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DOHA: Most of the Arab youth prefer to live in a democratic country while yearning for greater political participation, according the findings of the 2010 ASDA’A Burson-Marsteller Arab Youth Survey.
The same survey also showed the role of social media in influencing the youth in their crave for change of leadership in their respective countries in the Gulf that the so called “Facebook revolution” has scored a dramatic growth of its usage citing a case in point Egypt which saw an increase of nearly 1.35 million of new Facebook users as of this month.
This finding echoes the results of the 2009 survey — conducted well over a year before the start of recent regional unrest — which similarly identified the yearning for greater political participation as the defining characteristic of Arab youth.
The survey conducted in December 2010 and January 2011 by leading international polling firm Penn Schoen Berland (PSB) included 2,000 face-to-face interviews with Arab nationals and Arab expatriates between the ages of 18-24 in Bahrain, Kuwait, Oman, Qatar, Saudi Arabia and the UAE, as well as in Egypt, Lebanon, Jordan and Iraq. In February and March of this year, in the wake of protests across the region, PSB conducted an additional poll among 500 young people in five countries, including Bahrain, Egypt, Jordan, Lebanon and Iraq. These findings reveal that, while the importance of democracy is even more pronounced, it is balanced by a desire for stability.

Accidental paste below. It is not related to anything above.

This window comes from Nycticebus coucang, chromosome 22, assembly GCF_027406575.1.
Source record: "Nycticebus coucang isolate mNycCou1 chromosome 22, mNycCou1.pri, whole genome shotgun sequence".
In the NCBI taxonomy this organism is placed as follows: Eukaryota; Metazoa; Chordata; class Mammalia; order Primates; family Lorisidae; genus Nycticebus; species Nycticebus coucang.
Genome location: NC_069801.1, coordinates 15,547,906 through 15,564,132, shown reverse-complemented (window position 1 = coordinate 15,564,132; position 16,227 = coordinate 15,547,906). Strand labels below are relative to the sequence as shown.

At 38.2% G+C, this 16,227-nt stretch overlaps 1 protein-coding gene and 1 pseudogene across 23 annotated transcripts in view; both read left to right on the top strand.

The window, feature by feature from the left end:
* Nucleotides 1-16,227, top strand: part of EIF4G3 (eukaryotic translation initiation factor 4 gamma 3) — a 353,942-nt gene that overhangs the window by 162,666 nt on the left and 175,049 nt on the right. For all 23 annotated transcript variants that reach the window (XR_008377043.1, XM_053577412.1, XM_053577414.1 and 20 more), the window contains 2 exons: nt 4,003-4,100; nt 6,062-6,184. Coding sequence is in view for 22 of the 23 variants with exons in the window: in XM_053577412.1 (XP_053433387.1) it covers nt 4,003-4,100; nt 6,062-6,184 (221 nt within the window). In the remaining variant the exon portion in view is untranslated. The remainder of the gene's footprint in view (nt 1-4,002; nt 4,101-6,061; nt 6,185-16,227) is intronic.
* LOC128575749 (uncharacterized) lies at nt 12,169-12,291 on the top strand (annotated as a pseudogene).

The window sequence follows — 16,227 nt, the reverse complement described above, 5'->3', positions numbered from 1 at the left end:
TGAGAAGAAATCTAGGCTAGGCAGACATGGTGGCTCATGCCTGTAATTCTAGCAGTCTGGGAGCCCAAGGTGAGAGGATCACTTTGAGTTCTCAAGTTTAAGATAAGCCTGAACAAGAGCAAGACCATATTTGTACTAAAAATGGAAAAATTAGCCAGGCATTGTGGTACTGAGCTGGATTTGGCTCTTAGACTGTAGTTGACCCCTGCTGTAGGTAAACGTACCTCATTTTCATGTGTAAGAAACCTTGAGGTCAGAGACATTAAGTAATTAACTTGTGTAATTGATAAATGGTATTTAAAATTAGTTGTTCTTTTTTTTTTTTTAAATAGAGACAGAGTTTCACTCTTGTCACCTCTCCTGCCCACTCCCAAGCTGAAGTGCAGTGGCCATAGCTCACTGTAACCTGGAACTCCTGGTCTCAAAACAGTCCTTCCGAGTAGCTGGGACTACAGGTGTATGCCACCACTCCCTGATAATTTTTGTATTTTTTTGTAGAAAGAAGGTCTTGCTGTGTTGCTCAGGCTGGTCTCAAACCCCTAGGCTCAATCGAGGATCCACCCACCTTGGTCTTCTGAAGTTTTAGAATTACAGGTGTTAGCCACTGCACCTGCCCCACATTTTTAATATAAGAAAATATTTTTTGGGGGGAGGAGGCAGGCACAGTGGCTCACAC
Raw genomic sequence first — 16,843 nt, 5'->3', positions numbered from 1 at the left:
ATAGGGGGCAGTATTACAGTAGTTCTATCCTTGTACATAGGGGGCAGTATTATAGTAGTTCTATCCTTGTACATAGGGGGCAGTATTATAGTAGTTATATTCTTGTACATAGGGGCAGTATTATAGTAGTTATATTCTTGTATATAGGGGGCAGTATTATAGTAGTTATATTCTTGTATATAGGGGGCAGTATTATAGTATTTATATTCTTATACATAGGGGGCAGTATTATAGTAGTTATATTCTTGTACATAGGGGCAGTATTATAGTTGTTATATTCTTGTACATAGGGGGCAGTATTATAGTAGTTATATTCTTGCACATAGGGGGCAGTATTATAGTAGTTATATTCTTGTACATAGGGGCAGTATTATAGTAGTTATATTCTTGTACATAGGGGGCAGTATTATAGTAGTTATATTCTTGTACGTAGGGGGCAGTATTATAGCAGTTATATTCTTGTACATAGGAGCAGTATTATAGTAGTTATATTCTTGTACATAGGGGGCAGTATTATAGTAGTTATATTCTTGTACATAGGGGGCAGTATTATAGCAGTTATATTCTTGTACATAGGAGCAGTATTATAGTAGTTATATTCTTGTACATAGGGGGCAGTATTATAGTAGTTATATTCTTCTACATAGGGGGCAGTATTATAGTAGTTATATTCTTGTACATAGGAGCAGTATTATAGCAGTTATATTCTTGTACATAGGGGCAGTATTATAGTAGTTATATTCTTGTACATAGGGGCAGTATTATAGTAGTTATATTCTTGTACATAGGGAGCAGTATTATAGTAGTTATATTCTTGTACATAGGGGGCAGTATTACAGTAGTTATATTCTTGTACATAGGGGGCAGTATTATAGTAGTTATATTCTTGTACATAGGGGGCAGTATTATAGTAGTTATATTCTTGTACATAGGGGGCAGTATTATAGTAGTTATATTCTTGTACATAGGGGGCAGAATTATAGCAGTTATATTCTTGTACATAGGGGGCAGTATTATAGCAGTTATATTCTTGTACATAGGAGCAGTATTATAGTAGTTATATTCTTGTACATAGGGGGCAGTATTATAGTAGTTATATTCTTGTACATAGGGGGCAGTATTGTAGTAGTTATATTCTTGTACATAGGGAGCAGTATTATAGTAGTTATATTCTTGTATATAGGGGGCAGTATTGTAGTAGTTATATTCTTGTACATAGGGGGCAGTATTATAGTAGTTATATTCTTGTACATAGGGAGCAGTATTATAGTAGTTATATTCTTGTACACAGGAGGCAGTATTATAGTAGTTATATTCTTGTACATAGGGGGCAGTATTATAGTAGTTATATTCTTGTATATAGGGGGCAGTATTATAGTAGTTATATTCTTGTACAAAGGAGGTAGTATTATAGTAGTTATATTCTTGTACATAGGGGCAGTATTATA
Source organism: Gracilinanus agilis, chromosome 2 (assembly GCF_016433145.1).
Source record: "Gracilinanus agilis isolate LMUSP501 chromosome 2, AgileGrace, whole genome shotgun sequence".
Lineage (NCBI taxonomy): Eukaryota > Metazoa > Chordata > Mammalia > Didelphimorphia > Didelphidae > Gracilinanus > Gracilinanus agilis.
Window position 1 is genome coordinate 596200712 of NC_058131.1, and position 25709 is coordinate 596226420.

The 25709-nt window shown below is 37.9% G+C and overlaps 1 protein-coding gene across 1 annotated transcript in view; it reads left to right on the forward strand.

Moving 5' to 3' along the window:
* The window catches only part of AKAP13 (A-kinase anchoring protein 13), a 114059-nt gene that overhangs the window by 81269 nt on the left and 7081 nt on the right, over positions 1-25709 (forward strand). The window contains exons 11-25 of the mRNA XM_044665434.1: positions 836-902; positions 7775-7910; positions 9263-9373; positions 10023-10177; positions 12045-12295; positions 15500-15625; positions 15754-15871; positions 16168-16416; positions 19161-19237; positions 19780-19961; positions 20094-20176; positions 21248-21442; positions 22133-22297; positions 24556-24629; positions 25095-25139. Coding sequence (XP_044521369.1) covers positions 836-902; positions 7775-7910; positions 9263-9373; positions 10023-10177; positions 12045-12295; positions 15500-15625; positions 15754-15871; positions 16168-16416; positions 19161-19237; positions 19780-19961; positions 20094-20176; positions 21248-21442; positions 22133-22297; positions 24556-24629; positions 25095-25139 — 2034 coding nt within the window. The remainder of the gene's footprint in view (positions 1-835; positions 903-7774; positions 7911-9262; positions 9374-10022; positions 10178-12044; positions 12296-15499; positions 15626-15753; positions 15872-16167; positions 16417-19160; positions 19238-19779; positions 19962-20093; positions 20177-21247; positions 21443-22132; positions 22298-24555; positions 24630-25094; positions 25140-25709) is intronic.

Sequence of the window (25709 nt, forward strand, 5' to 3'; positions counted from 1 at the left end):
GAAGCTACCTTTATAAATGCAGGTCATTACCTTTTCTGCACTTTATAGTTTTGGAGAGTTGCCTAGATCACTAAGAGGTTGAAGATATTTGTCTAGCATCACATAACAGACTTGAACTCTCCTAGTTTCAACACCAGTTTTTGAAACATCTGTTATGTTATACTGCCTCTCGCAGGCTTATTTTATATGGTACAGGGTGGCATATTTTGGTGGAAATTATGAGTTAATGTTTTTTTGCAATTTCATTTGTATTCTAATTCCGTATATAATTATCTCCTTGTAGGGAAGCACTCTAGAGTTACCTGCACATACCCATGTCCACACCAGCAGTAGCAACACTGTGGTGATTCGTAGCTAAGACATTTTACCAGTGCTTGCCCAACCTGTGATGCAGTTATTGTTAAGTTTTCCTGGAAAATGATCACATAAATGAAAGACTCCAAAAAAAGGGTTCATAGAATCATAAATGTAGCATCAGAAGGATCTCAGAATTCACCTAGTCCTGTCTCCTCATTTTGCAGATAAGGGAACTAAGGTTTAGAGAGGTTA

Support for protests is high among this group, and so is the belief in the positive impact of these movements. However, young people in these countries are markedly less confident that their own countries are moving in the right direction than they were just a few months earlier.
“During this period of seismic change across much of the Arab world, it is more important than ever that we understand the hopes, fears and aspirations of the region’s youth,” said Mark Penn, Worldwide CEO of Burson-Marsteller.
“As our 2009 survey showed, and as this year’s report further validates, the highest priority for young people in the region remains participation and representation in the political life of their country of residence. Recent events in Tunisia, Egypt, Libya and elsewhere are the manifestation of this fundamental truth: Arab youth have a deep and enduring desire for democracy.”
“In a region where two-thirds of the population is under the age of 30, policymakers, business leaders, marketers and the media need to understand the priorities of our young people,” said Joseph Ghossoub, Chairman and CEO of MENACOM Group, regional parent of ASDA’A Burson-Marsteller.